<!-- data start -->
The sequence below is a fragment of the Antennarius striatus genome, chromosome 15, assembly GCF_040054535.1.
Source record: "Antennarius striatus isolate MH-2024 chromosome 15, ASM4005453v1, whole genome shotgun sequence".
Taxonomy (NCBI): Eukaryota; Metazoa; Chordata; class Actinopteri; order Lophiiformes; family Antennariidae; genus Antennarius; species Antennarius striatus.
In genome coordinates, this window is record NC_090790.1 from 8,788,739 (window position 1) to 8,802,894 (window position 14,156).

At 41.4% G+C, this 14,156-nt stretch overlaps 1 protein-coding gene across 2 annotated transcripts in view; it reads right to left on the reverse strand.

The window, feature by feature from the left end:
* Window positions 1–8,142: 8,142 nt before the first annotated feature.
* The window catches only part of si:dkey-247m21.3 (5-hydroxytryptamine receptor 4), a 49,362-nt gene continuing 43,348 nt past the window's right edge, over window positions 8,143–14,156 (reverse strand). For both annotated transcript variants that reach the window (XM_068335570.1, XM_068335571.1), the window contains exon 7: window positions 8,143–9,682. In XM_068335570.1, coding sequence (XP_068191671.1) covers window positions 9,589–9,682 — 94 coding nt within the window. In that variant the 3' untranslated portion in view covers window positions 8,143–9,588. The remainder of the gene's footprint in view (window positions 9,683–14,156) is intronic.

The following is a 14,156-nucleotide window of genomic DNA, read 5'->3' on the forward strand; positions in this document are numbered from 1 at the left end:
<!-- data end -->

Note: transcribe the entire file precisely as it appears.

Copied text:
The sequence below is a fragment of the Antennarius striatus genome, chromosome 15, assembly GCF_040054535.1.
Source record: "Antennarius striatus isolate MH-2024 chromosome 15, ASM4005453v1, whole genome shotgun sequence".
Taxonomy (NCBI): Eukaryota; Metazoa; Chordata; class Actinopteri; order Lophiiformes; family Antennariidae; genus Antennarius; species Antennarius striatus.
In genome coordinates, this window is record NC_090790.1 from 8,788,739 (window position 1) to 8,802,894 (window position 14,156).

At 41.4% G+C, this 14,156-nt stretch overlaps 1 protein-coding gene across 2 annotated transcripts in view; it reads right to left on the reverse strand.

The window, feature by feature from the left end:
* Window positions 1–8,142: 8,142 nt before the first annotated feature.
* The window catches only part of si:dkey-247m21.3 (5-hydroxytryptamine receptor 4), a 49,362-nt gene continuing 43,348 nt past the window's right edge, over window positions 8,143–14,156 (reverse strand). For both annotated transcript variants that reach the window (XM_068335570.1, XM_068335571.1), the window contains exon 7: window positions 8,143–9,682. In XM_068335570.1, coding sequence (XP_068191671.1) covers window positions 9,589–9,682 — 94 coding nt within the window. In that variant the 3' untranslated portion in view covers window positions 8,143–9,588. The remainder of the gene's footprint in view (window positions 9,683–14,156) is intronic.

The following is a 14,156-nucleotide window of genomic DNA, read 5'->3' on the forward strand; positions in this document are numbered from 1 at the left end: